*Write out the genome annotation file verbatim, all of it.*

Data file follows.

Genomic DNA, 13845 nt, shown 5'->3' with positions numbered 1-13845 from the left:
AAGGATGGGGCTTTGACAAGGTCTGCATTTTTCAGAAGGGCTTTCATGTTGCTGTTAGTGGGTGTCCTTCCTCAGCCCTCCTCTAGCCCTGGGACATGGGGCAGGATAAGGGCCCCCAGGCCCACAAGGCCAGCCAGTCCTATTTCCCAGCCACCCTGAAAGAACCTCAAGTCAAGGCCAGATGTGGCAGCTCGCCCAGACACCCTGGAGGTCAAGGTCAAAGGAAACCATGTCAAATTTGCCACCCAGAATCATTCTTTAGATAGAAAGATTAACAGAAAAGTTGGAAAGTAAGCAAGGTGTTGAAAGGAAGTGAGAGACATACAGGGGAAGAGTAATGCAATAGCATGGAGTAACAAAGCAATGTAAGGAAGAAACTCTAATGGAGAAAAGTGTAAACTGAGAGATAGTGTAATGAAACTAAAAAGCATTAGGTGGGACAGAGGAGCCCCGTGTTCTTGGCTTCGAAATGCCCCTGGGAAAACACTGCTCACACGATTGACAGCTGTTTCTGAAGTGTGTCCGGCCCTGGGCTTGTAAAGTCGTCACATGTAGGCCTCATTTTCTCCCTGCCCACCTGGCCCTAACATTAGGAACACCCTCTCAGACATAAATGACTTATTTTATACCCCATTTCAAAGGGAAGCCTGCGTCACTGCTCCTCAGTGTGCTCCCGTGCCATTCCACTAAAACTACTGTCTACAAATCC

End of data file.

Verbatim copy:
Genomic DNA, 13845 nt, shown 5'->3' with positions numbered 1-13845 from the left:
AAGGATGGGGCTTTGACAAGGTCTGCATTTTTCAGAAGGGCTTTCATGTTGCTGTTAGTGGGTGTCCTTCCTCAGCCCTCCTCTAGCCCTGGGACATGGGGCAGGATAAGGGCCCCCAGGCCCACAAGGCCAGCCAGTCCTATTTCCCAGCCACCCTGAAAGAACCTCAAGTCAAGGCCAGATGTGGCAGCTCGCCCAGACACCCTGGAGGTCAAGGTCAAAGGAAACCATGTCAAATTTGCCACCCAGAATCATTCTTTAGATAGAAAGATTAACAGAAAAGTTGGAAAGTAAGCAAGGTGTTGAAAGGAAGTGAGAGACATACAGGGGAAGAGTAATGCAATAGCATGGAGTAACAAAGCAATGTAAGGAAGAAACTCTAATGGAGAAAAGTGTAAACTGAGAGATAGTGTAATGAAACTAAAAAGCATTAGGTGGGACAGAGGAGCCCCGTGTTCTTGGCTTCGAAATGCCCCTGGGAAAACACTGCTCACACGATTGACAGCTGTTTCTGAAGTGTGTCCGGCCCTGGGCTTGTAAAGTCGTCACATGTAGGCCTCATTTTCTCCCTGCCCACCTGGCCCTAACATTAGGAACACCCTCTCAGACATAAATGACTTATTTTATACCCCATTTCAAAGGGAAGCCTGCGTCACTGCTCCTCAGTGTGCTCCCGTGCCATTCCACTAAAACTACTGTCTACAAATCC